Well, well, well — it appears there is some life in the Maple Leafs after all.

A string of gritty victories against playoff-bound teams — and five wins in the six games they played before taking on Florida last night — must have Toronto fans feeling less nauseous than they’ve been for most of this NHL season.

With the likes of Dion Phaneuf, Phil Kessel, Tyler Bozak and Carl Gunnarsson in tow, there will be more legitimate hope for next season than there’s been since the 2004-05 lockout year; considering where the Leafs are in their rebuilding stage, that’s as much as a long-labouring Leafs fan can ask for.

Unfortunately, Toronto’s horrendous start to the 2009-10 campaign (0-7-1 in its first eight games) makes its late push all for naught. If there is a bright side to that fact, it’s the lessons that can be taken from it.

Firstly, the Leafs’ up-and-down season underscores how consistent every NHL team has to be throughout the season, just to be in a position where it can fight for a playoff berth.

More importantly, it means that no franchise can afford to open the regular season with a thud. In effect, teams can bury themselves in the standings right from the get-go because the league’s points system makes it virtually impossible to gain significant ground in the standings.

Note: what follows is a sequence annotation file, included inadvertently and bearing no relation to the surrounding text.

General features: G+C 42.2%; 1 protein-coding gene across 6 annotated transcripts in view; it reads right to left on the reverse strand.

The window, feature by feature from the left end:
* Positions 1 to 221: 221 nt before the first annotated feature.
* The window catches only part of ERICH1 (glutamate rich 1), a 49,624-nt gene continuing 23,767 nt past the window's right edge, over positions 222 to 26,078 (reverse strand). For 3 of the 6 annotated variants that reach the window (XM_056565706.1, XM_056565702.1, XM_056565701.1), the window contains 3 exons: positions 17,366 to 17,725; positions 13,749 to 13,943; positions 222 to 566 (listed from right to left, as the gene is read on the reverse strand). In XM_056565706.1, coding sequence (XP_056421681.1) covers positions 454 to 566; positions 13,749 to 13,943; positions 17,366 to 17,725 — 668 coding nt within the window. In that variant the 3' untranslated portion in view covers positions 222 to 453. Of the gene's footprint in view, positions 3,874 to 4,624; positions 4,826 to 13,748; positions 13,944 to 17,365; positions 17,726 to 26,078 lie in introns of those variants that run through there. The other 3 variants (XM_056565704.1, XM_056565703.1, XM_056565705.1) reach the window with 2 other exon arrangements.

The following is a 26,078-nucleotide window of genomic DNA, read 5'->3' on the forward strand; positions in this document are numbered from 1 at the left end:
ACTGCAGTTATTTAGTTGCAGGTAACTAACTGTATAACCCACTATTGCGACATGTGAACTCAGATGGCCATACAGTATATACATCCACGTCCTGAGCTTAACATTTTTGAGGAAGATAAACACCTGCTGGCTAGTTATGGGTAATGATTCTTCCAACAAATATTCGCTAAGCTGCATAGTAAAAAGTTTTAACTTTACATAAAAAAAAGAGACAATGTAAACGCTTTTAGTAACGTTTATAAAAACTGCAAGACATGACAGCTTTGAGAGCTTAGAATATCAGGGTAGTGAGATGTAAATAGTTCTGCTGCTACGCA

Indeed, if you remove Toronto’s first eight games from the equation, it would have had a 26-27-12 record after Saturday’s win against Montreal. Granted, that’s nothing to boast about. But earning at least one standings point in 38 of 65 games is a ratio that — especially in the weaker Eastern Conference — would have put the Leafs in the thick of things for the remainder of the schedule.

Small consolation, I know. However, with the Leafs’ goaltending picture looking far more stable for next season, it is reasonable to expect they will come out of the gate with more verve and nerve. If they fail to, any and all subsequent efforts will be wasted.